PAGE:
Wild (and Sometimes Crazy) Wednesday – Kitty-Cat Siblings

I’ve only raised one set of sibling cats over the years and what a lovely experience. Sibling cats raised together can be wonderful companions. While most I’ve known bond nicely with each other, they still have their own personalities and the beautiful capability to bond with their human.

I love the way siblings will snuggle together when napping. When they play, they’re generally evenly matched and no one gets hurt. They’re at the same stage at the same time, so you don’t have a grumpy older cat growing more and more annoyed at the young whippersnapper.

In some cases, an older, settled cat will readily accept a kitten into the household or an

Max and baby Lily

older stray, for example, and they will bond as if they’ve known each other forever. But most of the time the sweet moments between the two cats are few and far between. The older one won’t allow the newby to curl up with him, and he certainly has no time or desire to engage in the new cat’s brand of play—except maybe on rare occasions when no one’s looking.

Our older, grumpy guy, Max, was NOT a happy camper when Lily came to us as a kitten. He never hurt her, unless you consider his rude behavior hurtful. But there were times when I’d catch what I considered a sweet moment between the two of them and I captured a few of them with my camera.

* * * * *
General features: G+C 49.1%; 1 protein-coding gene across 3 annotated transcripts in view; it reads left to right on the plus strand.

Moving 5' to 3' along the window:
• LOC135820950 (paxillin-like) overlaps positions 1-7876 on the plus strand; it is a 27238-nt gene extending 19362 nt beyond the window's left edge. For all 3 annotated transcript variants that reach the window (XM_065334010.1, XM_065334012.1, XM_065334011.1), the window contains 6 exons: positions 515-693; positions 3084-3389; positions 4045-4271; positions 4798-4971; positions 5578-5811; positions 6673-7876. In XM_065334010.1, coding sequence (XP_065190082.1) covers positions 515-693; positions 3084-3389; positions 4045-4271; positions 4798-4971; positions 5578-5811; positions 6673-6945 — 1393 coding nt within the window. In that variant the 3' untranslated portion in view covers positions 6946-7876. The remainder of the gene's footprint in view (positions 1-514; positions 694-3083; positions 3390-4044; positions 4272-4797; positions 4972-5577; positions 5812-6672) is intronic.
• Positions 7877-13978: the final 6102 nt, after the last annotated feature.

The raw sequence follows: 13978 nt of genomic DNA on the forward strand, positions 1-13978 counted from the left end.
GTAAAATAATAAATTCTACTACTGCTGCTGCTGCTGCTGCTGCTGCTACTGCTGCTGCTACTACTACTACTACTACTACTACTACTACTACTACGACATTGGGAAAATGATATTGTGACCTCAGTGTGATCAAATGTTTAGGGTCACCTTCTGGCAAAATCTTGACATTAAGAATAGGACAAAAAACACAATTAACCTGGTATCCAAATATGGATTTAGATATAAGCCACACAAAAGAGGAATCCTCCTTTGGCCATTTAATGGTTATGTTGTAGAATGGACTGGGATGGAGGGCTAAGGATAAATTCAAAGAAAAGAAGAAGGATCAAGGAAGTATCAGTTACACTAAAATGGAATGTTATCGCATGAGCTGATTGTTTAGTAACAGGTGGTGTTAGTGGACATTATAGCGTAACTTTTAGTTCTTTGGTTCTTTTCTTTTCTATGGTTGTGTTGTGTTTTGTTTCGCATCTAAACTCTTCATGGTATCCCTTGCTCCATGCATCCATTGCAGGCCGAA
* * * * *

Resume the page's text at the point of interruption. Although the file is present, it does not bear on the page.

While Max definitely rejected the kitten and everything about her, Sophie, who was five years old when we adopted Lily, was ready to have a friend. She welcomed Lily as a playmate from day one, but they didn’t snuggle or cuddle. The bond between the two formerly feral cats didn’t seem all that strong—it didn’t appear that they were developing much of a friendship. However, when Lily was injured, Sophie reacted as if she was in mourning. It was as if Sophie knew that Lily was seriously hurting and she became almost grief-stricken in her behavior.

Fast-forward nine years. Max is gone and Sophie and Lily behave, not so much like bonded sisters, but old friends who’ve developed a deep caring for each other. They live their own lives apart from each other except when one of them wants to play—then they come together with gusto and glee.

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